Or: How to enjoy the view without getting sucked into space…

Ok, so you are in space and you want to look out of the window at the fantastic view and then along comes a small meteorite and hits the glass (or more likely the high impact laminated glass and polycarbonate) and makes a hole.

Scary!  Windows are great on spacecraft if you want to take in the views but they are also potential weak points.  You can build your normal walls many meters thick from layers of high strength material that can withstand impacts at huge energies but when it comes to making a transparent opening your choices get a little limited.

This little design below helps solve, or at least mitigate the problem by turning the window into a type of periscope.  When you look out of this window you are actually looking into a mirror, which reflects another mirror, which reflects the outside world.  By reflecting the light around two corners there is no longer any direct path for a projectile to travel down so although it can penetrate one set of windows and smash a mirror it will always end up hitting a protective wall.

Of course the downside is that you will appear to be looking out of a very deep window but with a bit of trickery a slight curve to the mirrors might provide the illusion that the window is only a few feet deep.

Of course I’ve added in a few extras like making the lower mirror double up as a pressure door. It would use a mechanical system to release a spring when the air pressure in its compartment drops, flipping the mirror unit up to close off the hole.  There is also a second shutter that can drop down as a last resort (or as a utility instead of curtains)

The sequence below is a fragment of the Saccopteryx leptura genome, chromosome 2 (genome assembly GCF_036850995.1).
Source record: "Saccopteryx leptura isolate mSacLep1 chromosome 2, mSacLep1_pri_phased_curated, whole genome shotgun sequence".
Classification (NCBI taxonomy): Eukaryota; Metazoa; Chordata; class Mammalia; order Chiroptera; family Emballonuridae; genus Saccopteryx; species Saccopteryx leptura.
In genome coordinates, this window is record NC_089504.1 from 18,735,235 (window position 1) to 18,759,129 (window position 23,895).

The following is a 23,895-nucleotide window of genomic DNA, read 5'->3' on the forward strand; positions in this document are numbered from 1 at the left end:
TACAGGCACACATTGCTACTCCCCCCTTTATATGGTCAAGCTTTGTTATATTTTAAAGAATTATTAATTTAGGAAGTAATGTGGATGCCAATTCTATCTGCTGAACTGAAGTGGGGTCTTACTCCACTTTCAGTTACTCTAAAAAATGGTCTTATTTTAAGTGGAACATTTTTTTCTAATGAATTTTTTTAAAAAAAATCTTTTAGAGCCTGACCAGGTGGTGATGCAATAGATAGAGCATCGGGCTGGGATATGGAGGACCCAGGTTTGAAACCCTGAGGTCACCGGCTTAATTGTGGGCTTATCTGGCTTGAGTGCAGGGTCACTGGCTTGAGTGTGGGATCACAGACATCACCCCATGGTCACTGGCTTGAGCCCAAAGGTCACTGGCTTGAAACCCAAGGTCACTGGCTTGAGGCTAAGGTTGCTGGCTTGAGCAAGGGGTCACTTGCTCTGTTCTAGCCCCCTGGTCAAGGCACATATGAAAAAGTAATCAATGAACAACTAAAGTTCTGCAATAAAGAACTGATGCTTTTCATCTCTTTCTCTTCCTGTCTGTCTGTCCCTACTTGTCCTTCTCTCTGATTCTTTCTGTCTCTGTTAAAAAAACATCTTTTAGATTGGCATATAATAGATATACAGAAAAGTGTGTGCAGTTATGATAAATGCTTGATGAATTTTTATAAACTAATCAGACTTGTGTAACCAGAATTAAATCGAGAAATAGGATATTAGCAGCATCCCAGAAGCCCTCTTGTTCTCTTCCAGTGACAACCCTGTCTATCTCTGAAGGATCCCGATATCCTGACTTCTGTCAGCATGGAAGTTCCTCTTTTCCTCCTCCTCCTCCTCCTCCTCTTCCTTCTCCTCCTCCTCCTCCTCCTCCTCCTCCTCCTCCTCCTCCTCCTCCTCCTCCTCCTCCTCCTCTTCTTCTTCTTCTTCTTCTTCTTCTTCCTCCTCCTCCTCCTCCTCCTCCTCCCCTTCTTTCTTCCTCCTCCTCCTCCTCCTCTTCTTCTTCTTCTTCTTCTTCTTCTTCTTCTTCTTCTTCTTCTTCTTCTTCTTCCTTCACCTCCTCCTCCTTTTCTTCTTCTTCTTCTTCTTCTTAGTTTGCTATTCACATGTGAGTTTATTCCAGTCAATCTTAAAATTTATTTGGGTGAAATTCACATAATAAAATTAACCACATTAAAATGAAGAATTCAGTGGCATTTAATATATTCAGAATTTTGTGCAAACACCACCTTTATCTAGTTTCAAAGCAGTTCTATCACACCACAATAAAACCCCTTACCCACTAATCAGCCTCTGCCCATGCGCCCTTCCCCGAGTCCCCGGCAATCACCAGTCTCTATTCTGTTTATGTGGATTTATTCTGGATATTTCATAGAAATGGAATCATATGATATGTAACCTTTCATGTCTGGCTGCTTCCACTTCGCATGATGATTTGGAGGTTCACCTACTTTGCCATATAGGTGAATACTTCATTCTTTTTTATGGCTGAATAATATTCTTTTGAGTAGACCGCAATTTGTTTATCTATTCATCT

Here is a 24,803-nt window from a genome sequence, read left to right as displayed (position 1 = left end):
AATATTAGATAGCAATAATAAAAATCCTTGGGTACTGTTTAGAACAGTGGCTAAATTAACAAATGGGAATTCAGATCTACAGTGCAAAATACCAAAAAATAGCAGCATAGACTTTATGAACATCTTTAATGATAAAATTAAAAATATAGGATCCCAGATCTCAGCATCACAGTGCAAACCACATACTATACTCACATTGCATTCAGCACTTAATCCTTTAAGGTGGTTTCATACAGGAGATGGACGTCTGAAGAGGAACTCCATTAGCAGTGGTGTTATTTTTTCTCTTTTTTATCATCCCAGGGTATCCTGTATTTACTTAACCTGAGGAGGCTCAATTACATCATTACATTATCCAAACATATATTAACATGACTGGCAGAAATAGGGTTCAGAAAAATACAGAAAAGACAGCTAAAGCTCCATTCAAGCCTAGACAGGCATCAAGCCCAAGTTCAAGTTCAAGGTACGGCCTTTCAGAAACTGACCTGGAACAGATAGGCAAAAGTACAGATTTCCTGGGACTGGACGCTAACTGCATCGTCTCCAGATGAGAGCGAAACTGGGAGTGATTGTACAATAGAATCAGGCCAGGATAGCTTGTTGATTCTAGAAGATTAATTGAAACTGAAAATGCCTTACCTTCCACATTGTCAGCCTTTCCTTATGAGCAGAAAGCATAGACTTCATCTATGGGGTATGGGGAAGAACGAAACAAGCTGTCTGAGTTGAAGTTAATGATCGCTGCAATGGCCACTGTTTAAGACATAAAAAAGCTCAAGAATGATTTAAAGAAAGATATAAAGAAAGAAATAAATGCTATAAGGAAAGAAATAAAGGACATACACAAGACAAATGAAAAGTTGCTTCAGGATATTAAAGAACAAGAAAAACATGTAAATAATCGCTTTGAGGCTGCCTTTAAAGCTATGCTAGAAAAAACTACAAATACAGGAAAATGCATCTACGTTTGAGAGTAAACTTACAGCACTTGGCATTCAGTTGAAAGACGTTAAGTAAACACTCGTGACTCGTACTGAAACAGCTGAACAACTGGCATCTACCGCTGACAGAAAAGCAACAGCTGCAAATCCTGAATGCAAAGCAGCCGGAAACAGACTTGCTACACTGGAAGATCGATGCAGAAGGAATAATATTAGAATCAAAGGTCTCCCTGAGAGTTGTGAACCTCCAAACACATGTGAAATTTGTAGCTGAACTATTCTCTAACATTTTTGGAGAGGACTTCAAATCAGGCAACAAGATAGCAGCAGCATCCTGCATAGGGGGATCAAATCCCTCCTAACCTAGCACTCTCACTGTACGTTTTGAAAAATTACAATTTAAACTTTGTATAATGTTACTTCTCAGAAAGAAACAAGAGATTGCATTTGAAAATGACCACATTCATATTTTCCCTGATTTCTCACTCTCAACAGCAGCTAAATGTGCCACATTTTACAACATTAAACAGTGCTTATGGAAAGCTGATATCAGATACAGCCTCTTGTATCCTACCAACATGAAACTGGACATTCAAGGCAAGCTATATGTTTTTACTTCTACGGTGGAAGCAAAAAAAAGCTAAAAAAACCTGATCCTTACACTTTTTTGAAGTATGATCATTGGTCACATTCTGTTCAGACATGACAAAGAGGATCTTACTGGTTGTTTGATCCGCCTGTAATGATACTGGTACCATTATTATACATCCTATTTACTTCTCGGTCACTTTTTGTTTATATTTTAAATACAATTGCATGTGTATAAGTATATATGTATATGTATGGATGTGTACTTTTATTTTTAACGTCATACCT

(A note to potential commenter’s: I’m not assuming that I’m the first person to think of this, I just haven’t come across the idea before.  If it has appeared in any sci-fi stories then I would be interested to know)

Safe windows for space stations

Safe windows for space stations

UPDATE:

Thinking about it a bit more … You would probably want a second drop down shutter on the outer window. The space behind this outer window where the first mirror is would be unpressurized so that anything penetrating the outer windows would not cause decompression – if it were pressurized then a failure would blow debris out into space so although an impact may well blast some debris out anyway this prevents to much ‘litter’ escaping at high velocities. When a break is detected the shutter can close and stop any bits floating out of the hole.

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2 Responses to “Space Windows”

  1. TJH Says:

    Would this work underwater? The scene that comes to mind is in one of the Jaws films and the shark breaks through the glass deep underwater…

    1. Bill Bigge Says:

      Yes!, good for dramatic effects with a twist! – you think they are about to die (and so do they) but then they don’t.

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